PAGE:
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Don’t make these mistakes with flipped learning

From stale practices to no accountability, even flipped learning can fail students

learning-flipped-mistakesFlipped learning has taken off in classrooms across the country, but what many educators are realizing is that the new toy feeling of videos as homework is wearing off. The reason: You can’t re-package stale teaching techniques as something new.

To get the most out of flipped learning, the trick is in the design.

During a recent webinar on flipping the science classroom, Marc Seigel, a chemistry teacher at Middletown High School in Middletown, N.J., explained how four years ago, the concept of flipped learning was intriguing and just catching on.

“At first, I used a handheld camera to tape some lectures and post them on my website as a supplement for students. But I didn’t use them for instruction yet,” he said.

Seigel soon began posting podcasts on YouTube as homework assignments for students, and asked students to complete tasks in the classroom. According to Seigel, this worked for approximately one month before students lost interest again.

“I began to lose track of what day of the week it was,” he said. “It was sort of like a vacation where everything blended together because it was the same effortless things day after day. And that’s not good.”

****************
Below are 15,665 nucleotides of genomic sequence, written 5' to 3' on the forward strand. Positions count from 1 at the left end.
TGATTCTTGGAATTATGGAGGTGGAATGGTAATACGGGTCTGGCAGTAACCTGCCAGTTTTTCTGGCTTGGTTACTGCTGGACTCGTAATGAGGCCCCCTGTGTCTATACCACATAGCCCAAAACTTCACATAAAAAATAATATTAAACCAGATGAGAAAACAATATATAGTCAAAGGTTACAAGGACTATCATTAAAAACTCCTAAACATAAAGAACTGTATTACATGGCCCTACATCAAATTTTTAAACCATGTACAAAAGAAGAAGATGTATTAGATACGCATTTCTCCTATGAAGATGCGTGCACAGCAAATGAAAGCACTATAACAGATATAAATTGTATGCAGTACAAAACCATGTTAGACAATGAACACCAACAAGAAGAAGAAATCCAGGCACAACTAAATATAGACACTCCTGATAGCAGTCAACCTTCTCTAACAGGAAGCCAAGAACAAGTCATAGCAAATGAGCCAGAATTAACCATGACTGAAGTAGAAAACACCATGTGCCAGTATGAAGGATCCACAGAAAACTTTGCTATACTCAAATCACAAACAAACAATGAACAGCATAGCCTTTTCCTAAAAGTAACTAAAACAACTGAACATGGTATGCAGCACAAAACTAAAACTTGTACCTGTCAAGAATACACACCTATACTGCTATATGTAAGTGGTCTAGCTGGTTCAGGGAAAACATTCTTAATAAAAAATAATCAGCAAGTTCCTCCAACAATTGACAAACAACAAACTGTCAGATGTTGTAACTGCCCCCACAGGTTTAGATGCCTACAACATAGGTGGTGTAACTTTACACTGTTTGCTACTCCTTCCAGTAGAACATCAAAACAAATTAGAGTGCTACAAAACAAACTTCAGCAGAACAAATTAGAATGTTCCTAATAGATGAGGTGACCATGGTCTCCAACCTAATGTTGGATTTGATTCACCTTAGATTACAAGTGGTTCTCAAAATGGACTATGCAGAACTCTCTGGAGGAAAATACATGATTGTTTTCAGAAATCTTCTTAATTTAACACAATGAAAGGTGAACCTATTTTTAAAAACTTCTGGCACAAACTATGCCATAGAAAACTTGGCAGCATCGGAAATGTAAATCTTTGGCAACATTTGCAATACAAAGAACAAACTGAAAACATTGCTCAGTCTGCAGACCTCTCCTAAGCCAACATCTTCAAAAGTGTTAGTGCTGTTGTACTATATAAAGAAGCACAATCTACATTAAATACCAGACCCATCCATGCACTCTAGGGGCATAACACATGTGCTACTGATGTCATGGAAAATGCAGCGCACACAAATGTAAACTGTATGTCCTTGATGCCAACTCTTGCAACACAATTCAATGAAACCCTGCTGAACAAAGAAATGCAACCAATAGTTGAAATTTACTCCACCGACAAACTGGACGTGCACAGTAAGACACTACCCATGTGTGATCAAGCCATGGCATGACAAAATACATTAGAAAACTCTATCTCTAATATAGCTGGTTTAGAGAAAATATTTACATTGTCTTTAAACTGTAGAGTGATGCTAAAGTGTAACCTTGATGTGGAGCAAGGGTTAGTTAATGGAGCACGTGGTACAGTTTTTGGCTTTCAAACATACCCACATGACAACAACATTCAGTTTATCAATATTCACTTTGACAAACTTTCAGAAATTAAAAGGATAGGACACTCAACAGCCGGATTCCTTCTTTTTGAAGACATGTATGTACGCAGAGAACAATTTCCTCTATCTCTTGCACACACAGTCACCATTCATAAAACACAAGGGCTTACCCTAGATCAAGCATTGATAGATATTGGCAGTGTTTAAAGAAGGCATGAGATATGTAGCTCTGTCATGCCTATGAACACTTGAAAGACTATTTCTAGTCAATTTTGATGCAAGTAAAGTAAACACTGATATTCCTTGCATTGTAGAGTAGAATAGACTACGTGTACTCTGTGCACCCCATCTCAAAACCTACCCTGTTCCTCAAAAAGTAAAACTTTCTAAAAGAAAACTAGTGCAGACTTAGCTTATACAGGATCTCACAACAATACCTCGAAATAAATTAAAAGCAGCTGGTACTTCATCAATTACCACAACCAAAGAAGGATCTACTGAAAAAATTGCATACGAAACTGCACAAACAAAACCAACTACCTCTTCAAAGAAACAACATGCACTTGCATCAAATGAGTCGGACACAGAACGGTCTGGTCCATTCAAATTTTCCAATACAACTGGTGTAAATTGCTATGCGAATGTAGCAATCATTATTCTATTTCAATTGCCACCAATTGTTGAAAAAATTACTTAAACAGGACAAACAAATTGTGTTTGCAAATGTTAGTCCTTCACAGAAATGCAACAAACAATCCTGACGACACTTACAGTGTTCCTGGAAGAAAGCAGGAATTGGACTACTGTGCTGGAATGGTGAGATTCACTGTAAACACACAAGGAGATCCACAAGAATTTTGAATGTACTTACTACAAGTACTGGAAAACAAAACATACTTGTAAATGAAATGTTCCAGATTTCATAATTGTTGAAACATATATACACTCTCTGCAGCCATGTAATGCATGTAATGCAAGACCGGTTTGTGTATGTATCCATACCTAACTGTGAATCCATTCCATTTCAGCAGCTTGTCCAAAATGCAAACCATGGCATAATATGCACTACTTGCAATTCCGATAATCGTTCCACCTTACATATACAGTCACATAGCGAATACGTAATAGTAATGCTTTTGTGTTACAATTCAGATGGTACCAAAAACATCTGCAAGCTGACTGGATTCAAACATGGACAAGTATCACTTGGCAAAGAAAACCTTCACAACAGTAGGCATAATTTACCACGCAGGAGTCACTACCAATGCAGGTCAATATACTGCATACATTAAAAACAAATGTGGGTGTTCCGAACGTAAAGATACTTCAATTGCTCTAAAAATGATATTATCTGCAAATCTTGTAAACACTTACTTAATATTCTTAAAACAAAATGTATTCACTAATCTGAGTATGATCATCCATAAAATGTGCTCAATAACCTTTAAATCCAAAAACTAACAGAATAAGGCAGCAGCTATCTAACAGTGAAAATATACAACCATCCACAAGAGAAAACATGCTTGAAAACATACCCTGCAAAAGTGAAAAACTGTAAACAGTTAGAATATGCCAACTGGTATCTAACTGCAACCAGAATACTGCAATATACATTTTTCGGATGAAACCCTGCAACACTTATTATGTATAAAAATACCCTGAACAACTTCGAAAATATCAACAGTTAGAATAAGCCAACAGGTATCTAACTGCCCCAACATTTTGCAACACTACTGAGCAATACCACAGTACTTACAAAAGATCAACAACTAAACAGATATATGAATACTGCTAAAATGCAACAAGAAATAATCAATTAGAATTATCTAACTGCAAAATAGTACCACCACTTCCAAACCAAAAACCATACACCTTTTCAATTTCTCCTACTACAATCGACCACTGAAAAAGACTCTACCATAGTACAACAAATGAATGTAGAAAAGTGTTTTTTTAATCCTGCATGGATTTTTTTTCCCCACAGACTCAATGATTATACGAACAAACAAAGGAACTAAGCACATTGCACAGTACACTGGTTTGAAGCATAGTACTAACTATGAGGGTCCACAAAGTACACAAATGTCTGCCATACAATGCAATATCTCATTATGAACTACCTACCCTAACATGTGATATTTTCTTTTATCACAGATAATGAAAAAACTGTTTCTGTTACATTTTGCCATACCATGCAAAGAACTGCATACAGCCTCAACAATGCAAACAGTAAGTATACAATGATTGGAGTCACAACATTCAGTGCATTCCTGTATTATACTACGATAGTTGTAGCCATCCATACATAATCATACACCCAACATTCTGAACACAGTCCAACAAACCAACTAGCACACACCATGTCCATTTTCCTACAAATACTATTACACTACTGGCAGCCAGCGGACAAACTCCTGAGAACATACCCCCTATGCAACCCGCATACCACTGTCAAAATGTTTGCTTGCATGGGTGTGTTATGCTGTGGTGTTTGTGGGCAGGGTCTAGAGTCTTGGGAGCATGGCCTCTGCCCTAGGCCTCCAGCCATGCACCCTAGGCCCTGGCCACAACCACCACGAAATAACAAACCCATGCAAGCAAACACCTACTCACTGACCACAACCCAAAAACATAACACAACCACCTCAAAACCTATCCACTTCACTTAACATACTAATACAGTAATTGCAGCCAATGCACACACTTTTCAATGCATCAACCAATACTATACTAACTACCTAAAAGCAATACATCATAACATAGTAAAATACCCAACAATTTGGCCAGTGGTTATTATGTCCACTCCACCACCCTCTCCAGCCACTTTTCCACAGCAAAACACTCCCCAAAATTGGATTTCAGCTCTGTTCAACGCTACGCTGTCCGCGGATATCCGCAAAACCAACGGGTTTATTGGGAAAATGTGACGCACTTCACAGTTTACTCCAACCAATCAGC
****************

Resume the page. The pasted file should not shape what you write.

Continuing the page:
According to Seigel, the students began to lose interest as well, and that’s when he realized he’d been making classic “rookie” mistakes with flipped learning—mistakes some teachers make with regular teaching methods as well.

(Next page: Flipped learning mistakes to avoid

“I changed the format but kept the content the same,” he said. “So I’d still have the same lecture and same homework, but it was just flipped. To get flipped learning to work, and to have your students engaged, you have to make the videos and the homework more meaningful—this is the true spirit of flipped learning.”

Mistakes to avoid

The first mistake not to make, noted Seigel, is keeping the content the same.

Not only does the video need to be more concise than a traditional lecture (think 10 minutes instead of 30 minutes) and be more engaging to students, but the video also doesn’t have to be created by the teacher.

“One myth about flipped learning is that it requires a teacher video for instruction. You can find clips on what you want to discuss on lots of other platforms—Steve Spangler, TedEd, and more—and even pull from clips in the news and media,” he explained.

Another mistake is to use the class time for traditional paper-and-pencil homework. According to Seigel, the class time should instead be used for more collaborative, inquiry-based learning.

“One teacher I was talking to said he loved flipped learning and was assigning students 45-minute college-level lectures to watch at home and then assigning them worksheets during class. Um…no. That’s not true flipped learning,” said Seigel.

For flipped learning to truly engage students in class, the period must be used for collaborative projects, inquiry-based learning, and higher-order analyzing. An example Seigel gave included a science lab his students completed involving baking soda and vinegar. Students were asked to fill a balloon with the chemical reaction caused by the two ingredients.